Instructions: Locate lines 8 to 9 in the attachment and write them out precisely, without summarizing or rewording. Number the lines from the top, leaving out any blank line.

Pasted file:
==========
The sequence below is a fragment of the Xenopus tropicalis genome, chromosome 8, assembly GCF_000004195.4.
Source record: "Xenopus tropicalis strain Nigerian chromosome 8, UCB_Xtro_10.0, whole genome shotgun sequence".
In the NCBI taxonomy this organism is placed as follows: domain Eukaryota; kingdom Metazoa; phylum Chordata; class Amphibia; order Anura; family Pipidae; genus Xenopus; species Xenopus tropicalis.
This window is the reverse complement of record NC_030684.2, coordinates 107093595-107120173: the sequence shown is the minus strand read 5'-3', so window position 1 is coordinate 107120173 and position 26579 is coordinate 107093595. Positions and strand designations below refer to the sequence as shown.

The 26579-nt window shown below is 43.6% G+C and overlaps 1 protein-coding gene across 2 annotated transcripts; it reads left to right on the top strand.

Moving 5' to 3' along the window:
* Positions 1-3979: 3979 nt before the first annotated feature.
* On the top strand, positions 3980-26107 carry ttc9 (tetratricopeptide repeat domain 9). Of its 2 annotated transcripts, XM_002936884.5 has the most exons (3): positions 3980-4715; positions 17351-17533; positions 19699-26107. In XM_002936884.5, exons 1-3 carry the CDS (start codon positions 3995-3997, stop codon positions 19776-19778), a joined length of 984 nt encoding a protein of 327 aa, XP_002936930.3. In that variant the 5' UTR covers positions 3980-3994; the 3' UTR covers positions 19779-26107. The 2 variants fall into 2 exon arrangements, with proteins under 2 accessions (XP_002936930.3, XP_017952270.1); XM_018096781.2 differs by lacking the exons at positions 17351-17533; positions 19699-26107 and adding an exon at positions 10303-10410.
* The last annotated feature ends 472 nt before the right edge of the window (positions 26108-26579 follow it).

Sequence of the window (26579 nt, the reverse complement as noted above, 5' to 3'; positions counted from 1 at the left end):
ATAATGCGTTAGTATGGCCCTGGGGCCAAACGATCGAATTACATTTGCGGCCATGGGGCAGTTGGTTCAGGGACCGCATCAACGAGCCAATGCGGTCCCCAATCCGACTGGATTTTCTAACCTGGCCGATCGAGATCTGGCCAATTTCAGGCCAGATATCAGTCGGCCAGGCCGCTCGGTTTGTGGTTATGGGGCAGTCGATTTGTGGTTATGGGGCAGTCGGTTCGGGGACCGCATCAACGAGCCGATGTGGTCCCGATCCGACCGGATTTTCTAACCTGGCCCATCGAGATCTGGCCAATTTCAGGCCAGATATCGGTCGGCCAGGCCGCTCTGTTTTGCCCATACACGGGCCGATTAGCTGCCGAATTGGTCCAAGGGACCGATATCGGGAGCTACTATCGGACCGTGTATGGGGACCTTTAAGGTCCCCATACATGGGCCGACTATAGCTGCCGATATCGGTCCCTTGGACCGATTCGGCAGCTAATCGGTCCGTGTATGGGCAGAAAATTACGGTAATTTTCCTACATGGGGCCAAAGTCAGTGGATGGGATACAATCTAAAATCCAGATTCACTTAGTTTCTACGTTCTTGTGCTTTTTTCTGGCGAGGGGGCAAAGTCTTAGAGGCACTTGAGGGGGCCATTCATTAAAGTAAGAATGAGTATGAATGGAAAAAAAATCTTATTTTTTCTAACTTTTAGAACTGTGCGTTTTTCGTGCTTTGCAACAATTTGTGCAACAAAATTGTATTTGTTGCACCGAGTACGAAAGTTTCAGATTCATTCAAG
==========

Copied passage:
* On the top strand, positions 3980-26107 carry ttc9 (tetratricopeptide repeat domain 9). Of its 2 annotated transcripts, XM_002936884.5 has the most exons (3): positions 3980-4715; positions 17351-17533; positions 19699-26107. In XM_002936884.5, exons 1-3 carry the CDS (start codon positions 3995-3997, stop codon positions 19776-19778), a joined length of 984 nt encoding a protein of 327 aa, XP_002936930.3. In that variant the 5' UTR covers positions 3980-3994; the 3' UTR covers positions 19779-26107. The 2 variants fall into 2 exon arrangements, with proteins under 2 accessions (XP_002936930.3, XP_017952270.1); XM_018096781.2 differs by lacking the exons at positions 17351-17533; positions 19699-26107 and adding an exon at positions 10303-10410.
* The last annotated feature ends 472 nt before the right edge of the window (positions 26108-26579 follow it).